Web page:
In brief

  • Greenfields agreements can offer some key benefits for businesses looking to start up new projects or operations. However, the requirement of obtaining union agreement before employing any employees who will be covered by the agreement can make these benefits difficult to realise. Given the often time sensitive nature of greenfields negotiations, unions can have maximum leverage. This issue has been recognised by the Federal Government who has sought to at least partly address this issue in the proposed Fair Work Amendment Bill 2014 (Cth) (FWA Bill). 
  • To address this ‘union leverage’ problem, some employers have, over time, moved away from greenfields project agreements and pursued alternative strategies (such as ‘Start-up EAs’) that protect against unprotected industrial action and provide sustainable employment conditions. However, several Full Bench decisions in the Fair Work Commission (FWC) had cast serious doubt on the ability of employers to pursue these options.
  • In a positive development for employers, two key FWC Full Bench authorities in this space have now been overturned. The Full Court of the Federal Court of Australia has, in effect, swept away the approval hurdles articulated in the FWC Full Bench decisions relating to ‘Start-Up EAs’. Accordingly, employers should continue to assess the utility and role of a ‘Start-Up EA’ in deciding upon their preferred form of industrial regulation for new projects and operations.

Greenfields agreements

Greenfields agreements provide an avenue for employers to secure terms and conditions of employment in advance of any people being employed at a new business, activity, project or undertaking. They are particularly popular in the construction industry. The key benefit for employers here is that a greenfields agreement will provide both:

  • certainty in terms of the terms and conditions that apply to an employer’s future workforce (which greatly assists with any requisite tendering process if the deal is done in time), and
  • security from protected industrial action for up to 4 years (again, particularly valuable during the early stages of a project).

In some industries, having this level of certainty and security is a key requirement for tendering for new contracts.

Many employers that have sought to realise these benefits have however been frustrated by the greenfields agreement process, and have found it too difficult to negotiate sustainable greenfields agreements with a relevant union. In some cases, time is of the essence and the ‘window of opportunity’ is not large enough to accommodate for any delay in finalising agreements. Therefore, to obtain the agreement employers need to concede to unwarranted demands resulting in ‘blow-outs’ on terms and conditions, and therefore, overall project costs.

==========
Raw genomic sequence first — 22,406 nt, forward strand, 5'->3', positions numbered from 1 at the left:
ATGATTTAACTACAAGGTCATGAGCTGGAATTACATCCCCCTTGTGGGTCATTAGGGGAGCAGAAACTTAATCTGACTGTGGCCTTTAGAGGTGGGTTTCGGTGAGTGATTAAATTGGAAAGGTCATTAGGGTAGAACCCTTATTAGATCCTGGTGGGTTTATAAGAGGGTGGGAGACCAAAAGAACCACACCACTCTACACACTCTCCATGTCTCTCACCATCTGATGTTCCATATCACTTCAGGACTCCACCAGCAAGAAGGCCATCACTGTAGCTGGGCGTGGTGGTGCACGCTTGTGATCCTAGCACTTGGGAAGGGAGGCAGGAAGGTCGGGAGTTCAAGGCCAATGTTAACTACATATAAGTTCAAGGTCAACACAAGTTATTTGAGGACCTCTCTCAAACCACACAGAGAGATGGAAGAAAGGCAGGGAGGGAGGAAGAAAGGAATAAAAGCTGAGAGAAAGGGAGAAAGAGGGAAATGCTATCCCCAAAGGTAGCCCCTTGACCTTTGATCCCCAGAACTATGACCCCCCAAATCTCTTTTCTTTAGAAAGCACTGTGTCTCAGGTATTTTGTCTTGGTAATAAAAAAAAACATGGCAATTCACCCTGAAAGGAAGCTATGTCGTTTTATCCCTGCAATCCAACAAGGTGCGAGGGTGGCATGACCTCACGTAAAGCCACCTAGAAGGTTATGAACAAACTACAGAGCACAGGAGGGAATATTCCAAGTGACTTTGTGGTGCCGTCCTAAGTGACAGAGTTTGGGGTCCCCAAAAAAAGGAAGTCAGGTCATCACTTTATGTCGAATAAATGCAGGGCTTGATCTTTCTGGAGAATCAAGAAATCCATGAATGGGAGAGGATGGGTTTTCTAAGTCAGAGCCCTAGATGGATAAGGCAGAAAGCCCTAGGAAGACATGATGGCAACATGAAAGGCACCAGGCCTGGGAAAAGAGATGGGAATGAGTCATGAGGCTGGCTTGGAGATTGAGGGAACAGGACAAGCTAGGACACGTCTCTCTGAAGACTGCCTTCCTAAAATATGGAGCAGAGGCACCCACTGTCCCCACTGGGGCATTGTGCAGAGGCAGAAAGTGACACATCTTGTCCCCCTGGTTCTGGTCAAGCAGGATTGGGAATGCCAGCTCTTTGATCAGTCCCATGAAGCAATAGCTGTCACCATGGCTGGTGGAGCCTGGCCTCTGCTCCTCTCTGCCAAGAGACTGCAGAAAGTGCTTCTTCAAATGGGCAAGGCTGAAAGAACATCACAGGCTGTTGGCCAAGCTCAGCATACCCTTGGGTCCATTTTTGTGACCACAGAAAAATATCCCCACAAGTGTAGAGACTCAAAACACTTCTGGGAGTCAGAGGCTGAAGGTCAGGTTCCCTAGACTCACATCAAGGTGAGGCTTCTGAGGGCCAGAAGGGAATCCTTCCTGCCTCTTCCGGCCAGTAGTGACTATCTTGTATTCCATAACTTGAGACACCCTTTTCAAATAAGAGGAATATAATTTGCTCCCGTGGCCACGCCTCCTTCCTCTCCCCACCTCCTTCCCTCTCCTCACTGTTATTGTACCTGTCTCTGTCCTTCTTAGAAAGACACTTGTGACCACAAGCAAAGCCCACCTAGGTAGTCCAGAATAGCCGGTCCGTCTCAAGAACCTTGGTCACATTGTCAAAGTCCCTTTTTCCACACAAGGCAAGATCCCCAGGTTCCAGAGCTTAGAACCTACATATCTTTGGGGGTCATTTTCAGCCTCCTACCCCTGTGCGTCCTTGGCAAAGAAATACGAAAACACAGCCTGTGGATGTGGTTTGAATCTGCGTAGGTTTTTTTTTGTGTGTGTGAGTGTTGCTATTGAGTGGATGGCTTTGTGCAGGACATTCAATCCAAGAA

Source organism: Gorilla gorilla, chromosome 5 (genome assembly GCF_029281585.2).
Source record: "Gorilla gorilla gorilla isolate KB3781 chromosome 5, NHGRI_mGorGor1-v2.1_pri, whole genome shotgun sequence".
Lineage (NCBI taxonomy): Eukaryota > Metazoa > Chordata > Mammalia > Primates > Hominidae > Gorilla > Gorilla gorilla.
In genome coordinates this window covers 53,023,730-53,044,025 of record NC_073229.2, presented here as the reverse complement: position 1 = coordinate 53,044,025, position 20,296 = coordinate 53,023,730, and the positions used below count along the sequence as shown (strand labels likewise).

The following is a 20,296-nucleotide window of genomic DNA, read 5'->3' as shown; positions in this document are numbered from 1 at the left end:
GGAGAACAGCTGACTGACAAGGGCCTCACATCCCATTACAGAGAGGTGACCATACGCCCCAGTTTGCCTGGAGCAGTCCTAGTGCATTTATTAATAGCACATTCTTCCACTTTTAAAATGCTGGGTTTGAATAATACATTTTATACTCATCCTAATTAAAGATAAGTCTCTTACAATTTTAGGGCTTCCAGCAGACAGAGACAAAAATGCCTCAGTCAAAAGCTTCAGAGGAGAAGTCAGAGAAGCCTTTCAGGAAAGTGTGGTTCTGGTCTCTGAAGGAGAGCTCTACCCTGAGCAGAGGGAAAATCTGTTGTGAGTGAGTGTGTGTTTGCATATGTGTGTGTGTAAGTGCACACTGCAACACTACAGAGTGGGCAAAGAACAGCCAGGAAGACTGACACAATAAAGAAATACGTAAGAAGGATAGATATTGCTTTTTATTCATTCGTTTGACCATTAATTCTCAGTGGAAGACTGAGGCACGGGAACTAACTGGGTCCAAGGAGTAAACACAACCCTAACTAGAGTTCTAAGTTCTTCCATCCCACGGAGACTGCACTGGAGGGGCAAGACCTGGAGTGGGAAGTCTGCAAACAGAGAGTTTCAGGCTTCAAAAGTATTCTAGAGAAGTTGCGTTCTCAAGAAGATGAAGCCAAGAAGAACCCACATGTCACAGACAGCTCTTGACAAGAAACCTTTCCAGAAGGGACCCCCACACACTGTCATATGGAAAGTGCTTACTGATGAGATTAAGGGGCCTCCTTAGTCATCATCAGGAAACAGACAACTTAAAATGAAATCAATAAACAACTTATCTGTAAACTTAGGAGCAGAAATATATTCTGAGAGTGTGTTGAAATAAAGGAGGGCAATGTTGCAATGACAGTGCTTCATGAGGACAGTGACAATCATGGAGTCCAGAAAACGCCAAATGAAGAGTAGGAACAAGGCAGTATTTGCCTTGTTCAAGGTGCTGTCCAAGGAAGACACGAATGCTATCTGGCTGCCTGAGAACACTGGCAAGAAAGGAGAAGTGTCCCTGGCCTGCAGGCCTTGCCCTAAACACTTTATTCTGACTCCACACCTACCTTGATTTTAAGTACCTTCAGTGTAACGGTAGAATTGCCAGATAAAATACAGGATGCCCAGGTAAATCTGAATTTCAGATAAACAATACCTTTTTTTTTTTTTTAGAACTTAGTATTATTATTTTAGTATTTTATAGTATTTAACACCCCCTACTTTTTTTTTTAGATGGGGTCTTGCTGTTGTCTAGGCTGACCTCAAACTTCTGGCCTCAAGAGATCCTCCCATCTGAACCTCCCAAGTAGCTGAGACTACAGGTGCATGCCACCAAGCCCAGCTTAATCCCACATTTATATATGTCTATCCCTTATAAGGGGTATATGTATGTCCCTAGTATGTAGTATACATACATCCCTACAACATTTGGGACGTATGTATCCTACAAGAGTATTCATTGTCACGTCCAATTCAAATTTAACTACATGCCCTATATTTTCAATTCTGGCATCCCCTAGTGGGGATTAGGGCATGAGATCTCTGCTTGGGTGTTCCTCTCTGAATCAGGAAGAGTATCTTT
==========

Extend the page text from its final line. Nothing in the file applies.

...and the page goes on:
This issue has been recognised by the Federal Government in the most recent FWA Bill where a number of changes have been proposed to the making of greenfields agreements. These include:

  • extending good faith bargaining requirements to the negotiation of greenfields agreements,
  • providing an optional 3 month negotiation timeframe for parties to reach agreement, and
  • empowering the FWC to approve the employer’s version of the agreement if agreement cannot be reached in the 3 month negotiation timeframe (provided certain requirements have been met).

This context is relevant to the recent Full Court of the Federal Court decisions in MI&E Holdings Pty Ltd v CEPU1 (MI&E Holdings case) and CFMEU v John Holland Pty Ltd2(John Holland case).

Full Court decisions

In both the MI&E Holdings and John Holland cases, the relevant employers had pursued an alternative strategy for achieving the level of certainty and security that is available under the greenfields option, that is, the ‘Start-Up EA’ option. This approach involved, for example, engaging a small number of employees and negotiating an agreement with those employees that will eventually cover many more employees (once the project gets off the ground).

The Full Bench of the FWC had previously cast serious doubt as to whether these kinds of arrangements could satisfy approval requirements under the Fair Work Act 2009 (Cth) (FW Act)– in particular, the requirement that the group of employees covered by the agreement be ‘fairly chosen’. However the Full Court of the Federal Court (constituted by Besanko, Buchanan and Barker JJ) confirmed that the FWC Full Benches had misapplied this statutory requirement.

Navigating the legal minefield

Whilst these decisions have given an apparent ‘green light’ to the ‘Start-Up EA’ approach, it is certainly not a strategy for the inexperienced or under prepared. Despite the Full Court decisions, this strategic option will continue to be heavily scrutinised and unions are likely to continue to look for other opportunities to oppose approvals.

Employers wishing to pursue a ‘Start-Up EA’ will need to carefully plan to ensure that all of the FW Act procedural requirements are satisfied and that the legal risks of this approach are effectively managed. It will be particularly important for employers to keep an eye on how the FWC approaches these issues post the John Holland and MI&E Holdings decisions.